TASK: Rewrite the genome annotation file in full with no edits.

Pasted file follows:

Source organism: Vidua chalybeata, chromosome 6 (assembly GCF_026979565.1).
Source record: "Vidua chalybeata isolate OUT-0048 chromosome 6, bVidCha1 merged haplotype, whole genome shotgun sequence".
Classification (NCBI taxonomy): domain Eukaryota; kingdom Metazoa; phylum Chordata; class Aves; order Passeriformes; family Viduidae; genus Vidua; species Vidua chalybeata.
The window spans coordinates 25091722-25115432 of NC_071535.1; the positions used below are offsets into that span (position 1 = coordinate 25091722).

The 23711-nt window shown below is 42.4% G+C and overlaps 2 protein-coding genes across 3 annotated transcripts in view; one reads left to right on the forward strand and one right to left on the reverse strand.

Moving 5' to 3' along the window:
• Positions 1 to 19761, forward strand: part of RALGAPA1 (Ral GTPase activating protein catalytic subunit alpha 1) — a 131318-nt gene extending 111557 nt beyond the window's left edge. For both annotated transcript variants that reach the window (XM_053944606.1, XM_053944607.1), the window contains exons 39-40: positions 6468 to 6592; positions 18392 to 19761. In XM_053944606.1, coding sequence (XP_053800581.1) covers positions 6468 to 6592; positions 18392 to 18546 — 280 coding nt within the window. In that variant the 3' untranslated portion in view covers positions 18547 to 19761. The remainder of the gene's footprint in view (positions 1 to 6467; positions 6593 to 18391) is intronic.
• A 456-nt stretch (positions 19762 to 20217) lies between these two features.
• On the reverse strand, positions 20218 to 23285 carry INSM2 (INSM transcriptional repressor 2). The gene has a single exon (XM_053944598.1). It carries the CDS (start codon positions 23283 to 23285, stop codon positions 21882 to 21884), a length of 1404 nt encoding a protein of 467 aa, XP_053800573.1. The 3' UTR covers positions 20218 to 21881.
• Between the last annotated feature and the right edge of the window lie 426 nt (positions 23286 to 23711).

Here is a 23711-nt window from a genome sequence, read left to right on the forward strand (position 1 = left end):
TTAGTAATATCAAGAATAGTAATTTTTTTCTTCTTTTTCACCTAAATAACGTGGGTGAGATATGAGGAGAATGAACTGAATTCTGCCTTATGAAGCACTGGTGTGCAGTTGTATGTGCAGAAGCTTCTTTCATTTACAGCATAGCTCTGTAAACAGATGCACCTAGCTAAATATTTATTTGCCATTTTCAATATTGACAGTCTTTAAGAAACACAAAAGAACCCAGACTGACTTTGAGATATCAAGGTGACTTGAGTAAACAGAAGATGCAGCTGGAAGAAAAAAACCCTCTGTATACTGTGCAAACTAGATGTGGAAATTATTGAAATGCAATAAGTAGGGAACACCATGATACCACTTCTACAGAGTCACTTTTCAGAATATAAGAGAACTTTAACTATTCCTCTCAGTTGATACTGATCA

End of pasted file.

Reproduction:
Source organism: Vidua chalybeata, chromosome 6 (assembly GCF_026979565.1).
Source record: "Vidua chalybeata isolate OUT-0048 chromosome 6, bVidCha1 merged haplotype, whole genome shotgun sequence".
Classification (NCBI taxonomy): domain Eukaryota; kingdom Metazoa; phylum Chordata; class Aves; order Passeriformes; family Viduidae; genus Vidua; species Vidua chalybeata.
The window spans coordinates 25091722-25115432 of NC_071535.1; the positions used below are offsets into that span (position 1 = coordinate 25091722).

The 23711-nt window shown below is 42.4% G+C and overlaps 2 protein-coding genes across 3 annotated transcripts in view; one reads left to right on the forward strand and one right to left on the reverse strand.

Moving 5' to 3' along the window:
• Positions 1 to 19761, forward strand: part of RALGAPA1 (Ral GTPase activating protein catalytic subunit alpha 1) — a 131318-nt gene extending 111557 nt beyond the window's left edge. For both annotated transcript variants that reach the window (XM_053944606.1, XM_053944607.1), the window contains exons 39-40: positions 6468 to 6592; positions 18392 to 19761. In XM_053944606.1, coding sequence (XP_053800581.1) covers positions 6468 to 6592; positions 18392 to 18546 — 280 coding nt within the window. In that variant the 3' untranslated portion in view covers positions 18547 to 19761. The remainder of the gene's footprint in view (positions 1 to 6467; positions 6593 to 18391) is intronic.
• A 456-nt stretch (positions 19762 to 20217) lies between these two features.
• On the reverse strand, positions 20218 to 23285 carry INSM2 (INSM transcriptional repressor 2). The gene has a single exon (XM_053944598.1). It carries the CDS (start codon positions 23283 to 23285, stop codon positions 21882 to 21884), a length of 1404 nt encoding a protein of 467 aa, XP_053800573.1. The 3' UTR covers positions 20218 to 21881.
• Between the last annotated feature and the right edge of the window lie 426 nt (positions 23286 to 23711).

Here is a 23711-nt window from a genome sequence, read left to right on the forward strand (position 1 = left end):
TTAGTAATATCAAGAATAGTAATTTTTTTCTTCTTTTTCACCTAAATAACGTGGGTGAGATATGAGGAGAATGAACTGAATTCTGCCTTATGAAGCACTGGTGTGCAGTTGTATGTGCAGAAGCTTCTTTCATTTACAGCATAGCTCTGTAAACAGATGCACCTAGCTAAATATTTATTTGCCATTTTCAATATTGACAGTCTTTAAGAAACACAAAAGAACCCAGACTGACTTTGAGATATCAAGGTGACTTGAGTAAACAGAAGATGCAGCTGGAAGAAAAAAACCCTCTGTATACTGTGCAAACTAGATGTGGAAATTATTGAAATGCAATAAGTAGGGAACACCATGATACCACTTCTACAGAGTCACTTTTCAGAATATAAGAGAACTTTAACTATTCCTCTCAGTTGATACTGATCA